When will ReasonML be ready?


Someone came into our discord channel a few days ago asking "Is Reason suitable for migrating a large production JavaScript codebase incrementally?" I answered "Yes, but wait 6 months."

What's the current status? At the moment, we're mostly in the realm of "enthusiasts who are OK with being on the bleeding edge, and want to help build out the foundation in their spare time."

Btw if this sounds like you, we'll provide you with the support you need! Our discord channel is very friendly and helpful ๐Ÿ˜€

I've gotten really excited about Reason recently because I think it has the potential to be the best language + ecosystem I've worked in, and that it has a real shot at gaining wide adoption. However, I'd like to set some expectations first to avoid potential disappointment/disillusionment as people come up against its rough edges (I know of one person who snuck some reason code into their codebase at work and their coworkers were none too happy when they found out).

The end goal, as Jordan puts it, is to be able to use this great language at our day jobs, instead of just on the weekends as a respite from our day jobs.

It's also worth noting that Reason is more than just a couple of developers hacking around in their spare time. Facebook is using it to power substantial portions of messenger.com and other products -- they're definitely invested in its future.

What needs work?


The Reason syntax is up for some big changes in the near future. Fortunately, we have refmt which will be able to auto-upgrade all of your code to the new style. However, you won't want to train a large team on the current syntax only to relearn it in a few months.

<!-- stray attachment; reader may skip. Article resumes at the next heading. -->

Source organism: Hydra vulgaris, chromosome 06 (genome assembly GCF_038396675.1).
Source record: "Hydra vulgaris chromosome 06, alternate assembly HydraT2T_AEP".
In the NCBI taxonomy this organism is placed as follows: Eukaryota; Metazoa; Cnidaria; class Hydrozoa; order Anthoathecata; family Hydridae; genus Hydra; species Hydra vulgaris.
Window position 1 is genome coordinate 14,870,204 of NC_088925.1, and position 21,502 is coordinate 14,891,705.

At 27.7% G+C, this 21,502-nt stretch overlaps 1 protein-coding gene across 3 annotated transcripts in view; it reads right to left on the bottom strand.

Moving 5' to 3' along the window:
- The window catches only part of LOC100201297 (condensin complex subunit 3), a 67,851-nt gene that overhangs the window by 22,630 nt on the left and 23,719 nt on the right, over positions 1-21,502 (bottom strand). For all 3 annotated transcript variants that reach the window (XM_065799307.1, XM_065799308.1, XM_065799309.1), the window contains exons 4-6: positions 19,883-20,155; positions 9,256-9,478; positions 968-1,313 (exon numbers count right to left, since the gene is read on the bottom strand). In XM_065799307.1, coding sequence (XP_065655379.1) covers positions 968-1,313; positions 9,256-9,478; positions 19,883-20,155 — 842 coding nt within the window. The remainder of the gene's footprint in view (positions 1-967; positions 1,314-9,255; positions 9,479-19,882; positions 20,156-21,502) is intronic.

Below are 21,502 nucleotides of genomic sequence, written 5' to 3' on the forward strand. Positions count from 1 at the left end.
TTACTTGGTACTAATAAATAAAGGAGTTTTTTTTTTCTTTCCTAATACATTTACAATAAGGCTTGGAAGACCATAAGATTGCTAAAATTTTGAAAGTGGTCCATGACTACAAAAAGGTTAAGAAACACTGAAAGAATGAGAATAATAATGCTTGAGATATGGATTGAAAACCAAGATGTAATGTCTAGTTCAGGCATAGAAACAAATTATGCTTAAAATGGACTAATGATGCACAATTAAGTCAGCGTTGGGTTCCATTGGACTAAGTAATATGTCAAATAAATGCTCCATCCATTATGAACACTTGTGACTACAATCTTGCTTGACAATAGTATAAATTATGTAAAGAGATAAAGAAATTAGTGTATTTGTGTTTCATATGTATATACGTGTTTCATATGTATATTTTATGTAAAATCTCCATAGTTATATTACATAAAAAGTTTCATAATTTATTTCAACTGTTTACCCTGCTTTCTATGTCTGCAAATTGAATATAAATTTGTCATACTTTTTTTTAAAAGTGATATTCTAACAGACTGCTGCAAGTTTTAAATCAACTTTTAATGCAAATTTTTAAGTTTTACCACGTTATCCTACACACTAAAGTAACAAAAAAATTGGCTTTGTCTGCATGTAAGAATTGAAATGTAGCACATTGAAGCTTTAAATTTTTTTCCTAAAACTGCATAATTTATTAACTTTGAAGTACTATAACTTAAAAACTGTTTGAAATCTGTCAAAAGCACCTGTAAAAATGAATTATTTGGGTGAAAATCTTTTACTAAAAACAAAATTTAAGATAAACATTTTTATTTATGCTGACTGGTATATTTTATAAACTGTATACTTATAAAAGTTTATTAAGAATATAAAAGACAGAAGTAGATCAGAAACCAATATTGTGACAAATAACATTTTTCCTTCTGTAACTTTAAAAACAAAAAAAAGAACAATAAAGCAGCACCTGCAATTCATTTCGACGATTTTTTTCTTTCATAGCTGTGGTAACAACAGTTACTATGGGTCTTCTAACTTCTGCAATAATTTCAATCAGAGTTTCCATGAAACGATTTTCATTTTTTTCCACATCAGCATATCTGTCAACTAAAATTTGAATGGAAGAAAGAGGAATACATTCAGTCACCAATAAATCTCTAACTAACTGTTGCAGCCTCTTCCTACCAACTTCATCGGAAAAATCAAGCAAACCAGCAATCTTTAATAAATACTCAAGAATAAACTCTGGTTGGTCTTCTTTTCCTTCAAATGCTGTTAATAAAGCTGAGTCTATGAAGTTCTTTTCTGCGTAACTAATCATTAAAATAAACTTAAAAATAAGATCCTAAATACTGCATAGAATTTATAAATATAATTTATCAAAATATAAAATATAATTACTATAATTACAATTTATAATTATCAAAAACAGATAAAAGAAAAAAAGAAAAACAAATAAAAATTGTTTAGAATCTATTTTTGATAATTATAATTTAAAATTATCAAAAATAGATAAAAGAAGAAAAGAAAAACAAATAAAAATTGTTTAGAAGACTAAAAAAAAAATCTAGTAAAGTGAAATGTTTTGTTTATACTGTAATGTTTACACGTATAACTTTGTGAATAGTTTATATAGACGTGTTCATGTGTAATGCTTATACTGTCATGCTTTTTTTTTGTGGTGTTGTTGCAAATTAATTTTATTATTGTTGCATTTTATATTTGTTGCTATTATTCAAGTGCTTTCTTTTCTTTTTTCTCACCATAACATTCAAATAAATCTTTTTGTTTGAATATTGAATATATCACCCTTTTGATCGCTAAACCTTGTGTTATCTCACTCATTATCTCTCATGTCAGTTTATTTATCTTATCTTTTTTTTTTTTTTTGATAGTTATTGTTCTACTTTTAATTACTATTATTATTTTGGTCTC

Build system

What we have now is a ton better than what we had 6 months ago, but it's still far from polished. I'm guessing that in 3-6 months we'll have most of the kinks ironed out.

JavaScript ecosystem

There are hardly any Reason libraries out there, and what is there is super new and far from stable. We do have the benefit of being able to use all of npm though - you just have to write the type definitions and you're good to go.

Native ecosystem

The OCaml community has some pretty fundamental fragmentations (there are three incompatible versions of the standard library, two incompatible ways to handle async), and documentation is generally pretty sparse. We're hoping to establish good "batteries included" standard library (that will work for both js and native), but it will take some time.


Real World OCaml is the best and nearly the only resource out there for getting started. The OCaml core documentation can be really hard to get into, and is really lacking in examples. There are a couple of efforts at creating some beginner-friendly documentation for Reason, but there's lots to do!

IDE Integration

There are some really nice plugins to get type hinting, syntax highlighting, refactoring & more in VSCode, Atom, Vim, etc. Unfortunatly, they can be pretty finnicky to set up - lots more work needs to be done to make the install & setup process bullet proof.


The community is pretty small, but very enthusiastic! If you show up in our discord channel with a question, you'll find lots of helpful people who are happy to answer it. StackOverflow doesn't have very many Questions & Answers for you to browse through (there are 14 as of this writing), and googling an error you come across might not get you anywhere, but if you ask a question on SO you'll get a good answer -- especially if you ping us on discord ๐Ÿ™‚.

So what now?

Despite the rough edges, I find Reason really delightful to write compared to the languages I use at work (JavaScript/Flow, Java, ObjC, Swift), and it's even helped me think of solutions to problems I've faced at work.

If you're excited & have the free time, please jump in! And if you want to document your progress (write tutorials or documentation about what you're learning), all the better!